I've thought about the same thing, but doesn't the phone need to be unlocked for NFC to work? (at least on Android, which is what I'm assuming you're talking about since you mention Tasker). I've seen some mods to get around this, but they never worked on my GNex.

I would be happy if there were options of:
"If I see this WiFi network ....., then don't require a password to unlock the phone (also turn volume up)" for at home
"If I see this WiFi network ....., then don't require a password to unlock the phone (also turn volume off)" for at work

Comment: Re:WTF? has been happening for years (Score 3) 482

by ElderKorean (#43731073) Attached to: Global Warming Shifts the Earth's Poles

i first read about this a decade ago and it has been happening for hundreds of years. scientists are studying ships' logs from the 1700's and earlier and this process started 300 years ago.

Ships used compasses (likely GPS now), which use the magnetic north & south poles - we've known about them moving about the place for ages, and even flipping. This is about the geographic poles which are at different locations - the Earth spins around these..

Comment: Re:A/V part of the problem? (Score 1) 194

by ElderKorean (#43617767) Attached to: Interview: Ask John McAfee What You Will

In what world does a company continuing to use it's founders name which has substantial investment in that brand, mean the founder is still involved with the company?

In Australia, Dick Smith, the electronics company (much like Tandy) is still named after the founder. He sold the company to Woolworths in 1982, and re-sold to Anchorage Capital Partners last year.

They don't go after the electronics hobbyists much anymore, but more the general public now - so many things have been dumbed down. has nothing to do with the stores now, apart from his good name which still holds a lot of power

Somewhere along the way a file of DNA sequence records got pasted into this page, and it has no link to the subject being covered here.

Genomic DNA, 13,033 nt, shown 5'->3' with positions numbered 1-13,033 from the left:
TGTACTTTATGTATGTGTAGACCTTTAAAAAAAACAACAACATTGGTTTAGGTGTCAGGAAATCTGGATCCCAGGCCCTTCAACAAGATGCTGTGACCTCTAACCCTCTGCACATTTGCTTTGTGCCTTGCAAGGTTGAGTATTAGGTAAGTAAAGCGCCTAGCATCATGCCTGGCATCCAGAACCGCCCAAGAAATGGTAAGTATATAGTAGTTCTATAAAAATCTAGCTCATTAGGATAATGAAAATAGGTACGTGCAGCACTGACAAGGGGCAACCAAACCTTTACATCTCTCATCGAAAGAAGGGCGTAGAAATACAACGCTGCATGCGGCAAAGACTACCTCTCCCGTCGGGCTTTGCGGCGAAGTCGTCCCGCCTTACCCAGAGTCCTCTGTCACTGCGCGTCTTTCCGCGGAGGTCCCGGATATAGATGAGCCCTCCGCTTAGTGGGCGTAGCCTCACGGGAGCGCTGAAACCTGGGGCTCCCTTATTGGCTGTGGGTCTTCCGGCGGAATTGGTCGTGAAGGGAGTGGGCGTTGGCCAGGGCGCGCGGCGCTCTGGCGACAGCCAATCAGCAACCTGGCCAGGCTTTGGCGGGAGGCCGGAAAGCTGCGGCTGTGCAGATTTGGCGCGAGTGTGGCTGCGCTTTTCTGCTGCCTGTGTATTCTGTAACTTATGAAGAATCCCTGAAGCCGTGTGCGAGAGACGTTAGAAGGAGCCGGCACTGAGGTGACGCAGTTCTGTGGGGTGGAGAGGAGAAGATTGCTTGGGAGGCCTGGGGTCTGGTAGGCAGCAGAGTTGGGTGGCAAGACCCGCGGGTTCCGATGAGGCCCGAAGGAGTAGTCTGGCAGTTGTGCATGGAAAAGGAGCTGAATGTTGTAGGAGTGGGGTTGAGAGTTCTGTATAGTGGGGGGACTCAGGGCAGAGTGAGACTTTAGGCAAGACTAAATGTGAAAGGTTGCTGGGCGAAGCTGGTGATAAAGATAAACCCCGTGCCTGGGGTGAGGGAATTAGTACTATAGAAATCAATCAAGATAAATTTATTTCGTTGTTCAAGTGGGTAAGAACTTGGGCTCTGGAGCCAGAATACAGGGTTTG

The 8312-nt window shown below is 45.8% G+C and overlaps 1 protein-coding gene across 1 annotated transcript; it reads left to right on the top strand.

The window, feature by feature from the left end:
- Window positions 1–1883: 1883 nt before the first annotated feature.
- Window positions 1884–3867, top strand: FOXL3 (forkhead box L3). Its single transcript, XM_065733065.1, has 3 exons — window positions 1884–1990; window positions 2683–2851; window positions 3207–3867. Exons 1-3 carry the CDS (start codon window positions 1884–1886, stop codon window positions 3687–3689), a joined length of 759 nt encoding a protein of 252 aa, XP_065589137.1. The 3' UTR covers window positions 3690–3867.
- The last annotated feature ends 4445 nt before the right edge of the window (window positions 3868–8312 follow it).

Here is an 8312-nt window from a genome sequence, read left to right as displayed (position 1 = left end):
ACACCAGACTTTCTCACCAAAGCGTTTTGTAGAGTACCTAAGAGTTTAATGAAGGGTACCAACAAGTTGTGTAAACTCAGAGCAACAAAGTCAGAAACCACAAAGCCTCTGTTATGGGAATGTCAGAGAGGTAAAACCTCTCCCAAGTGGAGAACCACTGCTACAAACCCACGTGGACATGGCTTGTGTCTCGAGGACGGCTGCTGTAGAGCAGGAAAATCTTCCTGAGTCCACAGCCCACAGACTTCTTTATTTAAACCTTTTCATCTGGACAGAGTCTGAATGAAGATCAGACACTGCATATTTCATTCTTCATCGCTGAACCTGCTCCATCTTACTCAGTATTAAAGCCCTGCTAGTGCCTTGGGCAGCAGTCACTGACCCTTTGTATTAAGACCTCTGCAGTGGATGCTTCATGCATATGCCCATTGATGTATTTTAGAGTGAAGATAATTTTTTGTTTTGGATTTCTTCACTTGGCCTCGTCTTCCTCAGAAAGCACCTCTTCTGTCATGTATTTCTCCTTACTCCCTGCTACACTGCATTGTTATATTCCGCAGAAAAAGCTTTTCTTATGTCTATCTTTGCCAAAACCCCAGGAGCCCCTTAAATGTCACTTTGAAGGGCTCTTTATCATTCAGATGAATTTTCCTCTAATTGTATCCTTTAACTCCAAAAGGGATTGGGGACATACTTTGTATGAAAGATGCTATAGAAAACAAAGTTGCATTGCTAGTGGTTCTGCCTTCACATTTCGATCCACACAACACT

(Slashdot, please can you add a login button the the editing page when you submit a comment)

Comment: Re:I keep thinking about milking the first cow... (Score 1) 214

by ElderKorean (#42284293) Attached to: Humans Have Been Eating Cheese For At Least 7,500 Years

I've wondered the same about the first guy to eat a wild hot pepper. Who ate a screaming burning hot pepper and thought it was a great idea?

Probably related to the first person to look at an oyster and think - that thing that looks like a huge piece of snot - I'm gonna try that one.

Comment: Re:Cataract Surgery (Score 1) 149

by ElderKorean (#39134613) Attached to: Aging Eyes Blamed For Seniors' Health Woes

I and several member of my family have congenital cataracts in both eyes - seems to have started with my grandmother, and seem to have approx 60% chance of passing them on to offspring.

We use eye drops (Atropine 1%) that relax the muscles that constrict the pupils, such that a larger amount of light can get into our eyes and get past the mass of the cataract. My pupils are almost permanently dilated as much as possible and with them I can go outside - regular people with the same eye drops could not go outside as it would be far too bright.

My (corrected) vision is 6/12 -1, so my vision is poor by most standards - it has not changed has far as we have records so I don't know what will happen over time. I'm currently 42, and have had nothing done to my eyes yet. When I visit my ophthalmologist we often chat about surgery options to get them removed, but she recommends that I don't have anything done until my vision starts to go downhill (she even has her own laser surgery practice)

My brother has has one eye corrected with laser surgery, and while his vision improved markedly it is still not 20/20. The ophthalmologist says (in my words) that because our eyes have never seen with normal vision our brain will not be able to understand a fully corrected image - seems to be basically correct based on my brother's experience. My niece had her cataracts removed at 6-months, and will need either contacts or glasses until she finishes growing, then she can have her lenses shaped to give her fairly normal vision.

Apparently our condition is not that uncommon - but I have never encountered anyone outside of my family with congenital cataracts.

(not sure what my point was with writing all that, but I fell better anyway)

Man is the best computer we can put aboard a spacecraft ... and the only one that can be mass produced with unskilled labor. -- Wernher von Braun